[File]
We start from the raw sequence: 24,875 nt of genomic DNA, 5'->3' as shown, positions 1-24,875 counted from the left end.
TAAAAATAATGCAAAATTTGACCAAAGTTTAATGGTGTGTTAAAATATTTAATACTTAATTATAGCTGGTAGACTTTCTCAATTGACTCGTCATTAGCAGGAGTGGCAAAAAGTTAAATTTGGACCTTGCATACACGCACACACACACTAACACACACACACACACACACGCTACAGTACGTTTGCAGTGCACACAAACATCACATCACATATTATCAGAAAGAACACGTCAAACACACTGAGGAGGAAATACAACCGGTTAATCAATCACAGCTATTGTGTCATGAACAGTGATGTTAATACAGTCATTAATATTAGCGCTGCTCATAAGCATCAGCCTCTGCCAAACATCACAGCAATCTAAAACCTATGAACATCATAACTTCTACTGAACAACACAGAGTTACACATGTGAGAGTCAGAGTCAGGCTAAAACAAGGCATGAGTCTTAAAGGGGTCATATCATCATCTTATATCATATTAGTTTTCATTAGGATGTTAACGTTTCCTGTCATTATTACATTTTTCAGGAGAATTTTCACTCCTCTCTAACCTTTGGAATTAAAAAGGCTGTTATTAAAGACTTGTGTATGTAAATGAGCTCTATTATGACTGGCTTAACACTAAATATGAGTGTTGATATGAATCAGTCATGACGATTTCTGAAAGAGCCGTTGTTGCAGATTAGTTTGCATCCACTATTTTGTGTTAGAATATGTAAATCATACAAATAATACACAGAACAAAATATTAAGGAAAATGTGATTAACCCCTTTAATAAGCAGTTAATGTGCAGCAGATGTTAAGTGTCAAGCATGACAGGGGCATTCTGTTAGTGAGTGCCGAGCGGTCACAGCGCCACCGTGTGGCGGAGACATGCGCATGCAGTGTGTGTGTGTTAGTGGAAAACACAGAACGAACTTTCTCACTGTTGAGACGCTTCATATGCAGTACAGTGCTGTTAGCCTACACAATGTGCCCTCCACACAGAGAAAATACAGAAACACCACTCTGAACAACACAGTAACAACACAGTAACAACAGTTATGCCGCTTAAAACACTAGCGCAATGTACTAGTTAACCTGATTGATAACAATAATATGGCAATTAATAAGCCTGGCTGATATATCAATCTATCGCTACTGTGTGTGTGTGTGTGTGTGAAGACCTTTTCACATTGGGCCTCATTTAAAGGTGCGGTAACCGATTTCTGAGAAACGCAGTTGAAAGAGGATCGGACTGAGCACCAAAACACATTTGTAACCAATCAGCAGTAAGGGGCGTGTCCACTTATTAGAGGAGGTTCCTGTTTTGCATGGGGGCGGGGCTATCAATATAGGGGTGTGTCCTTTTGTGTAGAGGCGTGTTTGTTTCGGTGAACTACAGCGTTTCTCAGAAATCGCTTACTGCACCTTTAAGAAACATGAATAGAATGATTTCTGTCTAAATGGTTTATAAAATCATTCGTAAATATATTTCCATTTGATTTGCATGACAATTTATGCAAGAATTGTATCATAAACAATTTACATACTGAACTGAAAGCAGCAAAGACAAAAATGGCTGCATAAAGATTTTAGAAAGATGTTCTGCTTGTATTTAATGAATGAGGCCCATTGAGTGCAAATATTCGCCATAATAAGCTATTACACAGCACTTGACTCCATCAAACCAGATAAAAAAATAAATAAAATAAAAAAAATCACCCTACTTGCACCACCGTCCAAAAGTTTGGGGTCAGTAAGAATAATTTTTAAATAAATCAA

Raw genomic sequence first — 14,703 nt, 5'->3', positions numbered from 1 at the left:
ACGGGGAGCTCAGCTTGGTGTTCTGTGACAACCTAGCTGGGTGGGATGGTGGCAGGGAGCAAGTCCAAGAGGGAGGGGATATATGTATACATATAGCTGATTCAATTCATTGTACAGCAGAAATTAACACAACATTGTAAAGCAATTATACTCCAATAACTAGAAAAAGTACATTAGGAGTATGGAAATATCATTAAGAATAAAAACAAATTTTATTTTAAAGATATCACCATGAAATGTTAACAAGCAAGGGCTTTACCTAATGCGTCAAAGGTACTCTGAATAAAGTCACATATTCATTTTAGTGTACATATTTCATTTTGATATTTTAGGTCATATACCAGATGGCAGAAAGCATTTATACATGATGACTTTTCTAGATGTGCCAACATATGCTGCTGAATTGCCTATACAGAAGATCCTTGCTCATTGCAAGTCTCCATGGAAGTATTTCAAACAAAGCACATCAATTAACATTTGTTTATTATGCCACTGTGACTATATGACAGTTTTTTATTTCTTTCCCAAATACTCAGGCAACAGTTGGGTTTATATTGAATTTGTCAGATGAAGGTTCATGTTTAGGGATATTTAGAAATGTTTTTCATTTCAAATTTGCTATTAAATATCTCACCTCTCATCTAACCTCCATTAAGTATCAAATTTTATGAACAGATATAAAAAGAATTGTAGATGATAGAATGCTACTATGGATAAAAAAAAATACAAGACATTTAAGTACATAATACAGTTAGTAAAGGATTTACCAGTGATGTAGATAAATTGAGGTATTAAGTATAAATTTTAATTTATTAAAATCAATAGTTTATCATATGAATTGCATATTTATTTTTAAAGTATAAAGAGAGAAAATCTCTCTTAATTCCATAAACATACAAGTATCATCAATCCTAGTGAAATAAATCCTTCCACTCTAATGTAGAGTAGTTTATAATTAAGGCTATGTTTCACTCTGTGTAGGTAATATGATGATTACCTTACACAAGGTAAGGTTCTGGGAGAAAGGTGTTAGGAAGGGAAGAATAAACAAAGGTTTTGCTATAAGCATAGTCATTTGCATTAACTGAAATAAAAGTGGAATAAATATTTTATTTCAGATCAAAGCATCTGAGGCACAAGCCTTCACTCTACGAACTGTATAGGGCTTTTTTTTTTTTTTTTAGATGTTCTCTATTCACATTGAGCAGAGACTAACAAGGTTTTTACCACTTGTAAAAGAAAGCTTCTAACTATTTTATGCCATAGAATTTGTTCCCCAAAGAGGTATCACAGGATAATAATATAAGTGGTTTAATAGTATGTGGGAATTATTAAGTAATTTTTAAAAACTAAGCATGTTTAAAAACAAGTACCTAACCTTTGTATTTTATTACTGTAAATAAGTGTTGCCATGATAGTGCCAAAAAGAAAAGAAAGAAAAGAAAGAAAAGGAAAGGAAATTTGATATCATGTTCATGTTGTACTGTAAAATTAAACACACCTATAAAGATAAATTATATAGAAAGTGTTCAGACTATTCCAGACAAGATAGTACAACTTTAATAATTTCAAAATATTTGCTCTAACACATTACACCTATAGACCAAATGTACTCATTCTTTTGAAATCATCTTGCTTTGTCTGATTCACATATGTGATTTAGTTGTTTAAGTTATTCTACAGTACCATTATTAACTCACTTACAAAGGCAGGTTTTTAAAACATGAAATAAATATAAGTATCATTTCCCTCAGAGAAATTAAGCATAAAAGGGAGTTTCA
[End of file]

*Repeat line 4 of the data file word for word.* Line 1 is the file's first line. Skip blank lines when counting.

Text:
ACGGGGAGCTCAGCTTGGTGTTCTGTGACAACCTAGCTGGGTGGGATGGTGGCAGGGAGCAAGTCCAAGAGGGAGGGGATATATGTATACATATAGCTGATTCAATTCATTGTACAGCAGAAATTAACACAACATTGTAAAGCAATTATACTCCAATAACTAGAAAAAGTACATTAGGAGTATGGAAATATCATTAAGAATAAAAACAAATTTTATTTTAAAGATATCACCATGAAATGTTAACAAGCAAGGGCTTTACCTAATGCGTCAAAGGTACTCTGAATAAAGTCACATATTCATTTTAGTGTACATATTTCATTTTGATATTTTAGGTCATATACCAGATGGCAGAAAGCATTTATACATGATGACTTTTCTAGATGTGCCAACATATGCTGCTGAATTGCCTATACAGAAGATCCTTGCTCATTGCAAGTCTCCATGGAAGTATTTCAAACAAAGCACATCAATTAACATTTGTTTATTATGCCACTGTGACTATATGACAGTTTTTTATTTCTTTCCCAAATACTCAGGCAACAGTTGGGTTTATATTGAATTTGTCAGATGAAGGTTCATGTTTAGGGATATTTAGAAATGTTTTTCATTTCAAATTTGCTATTAAATATCTCACCTCTCATCTAACCTCCATTAAGTATCAAATTTTATGAACAGATATAAAAAGAATTGTAGATGATAGAATGCTACTATGGATAAAAAAAAATACAAGACATTTAAGTACATAATACAGTTAGTAAAGGATTTACCAGTGATGTAGATAAATTGAGGTATTAAGTATAAATTTTAATTTATTAAAATCAATAGTTTATCATATGAATTGCATATTTATTTTTAAAGTATAAAGAGAGAAAATCTCTCTTAATTCCATAAACATACAAGTATCATCAATCCTAGTGAAATAAATCCTTCCACTCTAATGTAGAGTAGTTTATAATTAAGGCTATGTTTCACTCTGTGTAGGTAATATGATGATTACCTTACACAAGGTAAGGTTCTGGGAGAAAGGTGTTAGGAAGGGAAGAATAAACAAAGGTTTTGCTATAAGCATAGTCATTTGCATTAACTGAAATAAAAGTGGAATAAATATTTTATTTCAGATCAAAGCATCTGAGGCACAAGCCTTCACTCTACGAACTGTATAGGGCTTTTTTTTTTTTTTTTAGATGTTCTCTATTCACATTGAGCAGAGACTAACAAGGTTTTTACCACTTGTAAAAGAAAGCTTCTAACTATTTTATGCCATAGAATTTGTTCCCCAAAGAGGTATCACAGGATAATAATATAAGTGGTTTAATAGTATGTGGGAATTATTAAGTAATTTTTAAAAACTAAGCATGTTTAAAAACAAGTACCTAACCTTTGTATTTTATTACTGTAAATAAGTGTTGCCATGATAGTGCCAAAAAGAAAAGAAAGAAAAGAAAGAAAAGGAAAGGAAATTTGATATCATGTTCATGTTGTACTGTAAAATTAAACACACCTATAAAGATAAATTATATAGAAAGTGTTCAGACTATTCCAGACAAGATAGTACAACTTTAATAATTTCAAAATATTTGCTCTAACACATTACACCTATAGACCAAATGTACTCATTCTTTTGAAATCATCTTGCTTTGTCTGATTCACATATGTGATTTAGTTGTTTAAGTTATTCTACAGTACCATTATTAACTCACTTACAAAGGCAGGTTTTTAAAACATGAAATAAATATAAGTATCATTTCCCTCAGAGAAATTAAGCATAAAAGGGAGTTTCA